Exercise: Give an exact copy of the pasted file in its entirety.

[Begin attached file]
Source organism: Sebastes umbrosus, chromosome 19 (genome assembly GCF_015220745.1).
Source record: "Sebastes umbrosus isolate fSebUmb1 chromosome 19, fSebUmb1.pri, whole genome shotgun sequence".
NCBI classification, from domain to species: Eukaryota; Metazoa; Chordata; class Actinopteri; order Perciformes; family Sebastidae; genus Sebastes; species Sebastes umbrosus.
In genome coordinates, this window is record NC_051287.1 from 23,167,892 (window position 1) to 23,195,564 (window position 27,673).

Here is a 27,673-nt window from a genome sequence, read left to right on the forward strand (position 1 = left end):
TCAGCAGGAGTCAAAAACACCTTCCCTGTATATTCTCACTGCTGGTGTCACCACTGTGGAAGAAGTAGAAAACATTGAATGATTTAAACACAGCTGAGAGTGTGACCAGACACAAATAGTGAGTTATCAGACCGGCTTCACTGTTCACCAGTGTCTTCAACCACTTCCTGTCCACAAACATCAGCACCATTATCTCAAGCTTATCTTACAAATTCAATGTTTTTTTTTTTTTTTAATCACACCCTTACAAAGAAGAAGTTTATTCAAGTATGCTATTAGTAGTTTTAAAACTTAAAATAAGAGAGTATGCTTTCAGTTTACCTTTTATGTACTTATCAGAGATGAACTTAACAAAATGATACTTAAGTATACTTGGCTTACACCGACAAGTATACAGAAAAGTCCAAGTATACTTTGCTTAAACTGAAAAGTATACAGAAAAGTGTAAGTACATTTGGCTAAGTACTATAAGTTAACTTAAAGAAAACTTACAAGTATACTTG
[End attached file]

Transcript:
Source organism: Sebastes umbrosus, chromosome 19 (genome assembly GCF_015220745.1).
Source record: "Sebastes umbrosus isolate fSebUmb1 chromosome 19, fSebUmb1.pri, whole genome shotgun sequence".
NCBI classification, from domain to species: Eukaryota; Metazoa; Chordata; class Actinopteri; order Perciformes; family Sebastidae; genus Sebastes; species Sebastes umbrosus.
In genome coordinates, this window is record NC_051287.1 from 23,167,892 (window position 1) to 23,195,564 (window position 27,673).

Here is a 27,673-nt window from a genome sequence, read left to right on the forward strand (position 1 = left end):
TCAGCAGGAGTCAAAAACACCTTCCCTGTATATTCTCACTGCTGGTGTCACCACTGTGGAAGAAGTAGAAAACATTGAATGATTTAAACACAGCTGAGAGTGTGACCAGACACAAATAGTGAGTTATCAGACCGGCTTCACTGTTCACCAGTGTCTTCAACCACTTCCTGTCCACAAACATCAGCACCATTATCTCAAGCTTATCTTACAAATTCAATGTTTTTTTTTTTTTTTAATCACACCCTTACAAAGAAGAAGTTTATTCAAGTATGCTATTAGTAGTTTTAAAACTTAAAATAAGAGAGTATGCTTTCAGTTTACCTTTTATGTACTTATCAGAGATGAACTTAACAAAATGATACTTAAGTATACTTGGCTTACACCGACAAGTATACAGAAAAGTCCAAGTATACTTTGCTTAAACTGAAAAGTATACAGAAAAGTGTAAGTACATTTGGCTAAGTACTATAAGTTAACTTAAAGAAAACTTACAAGTATACTTG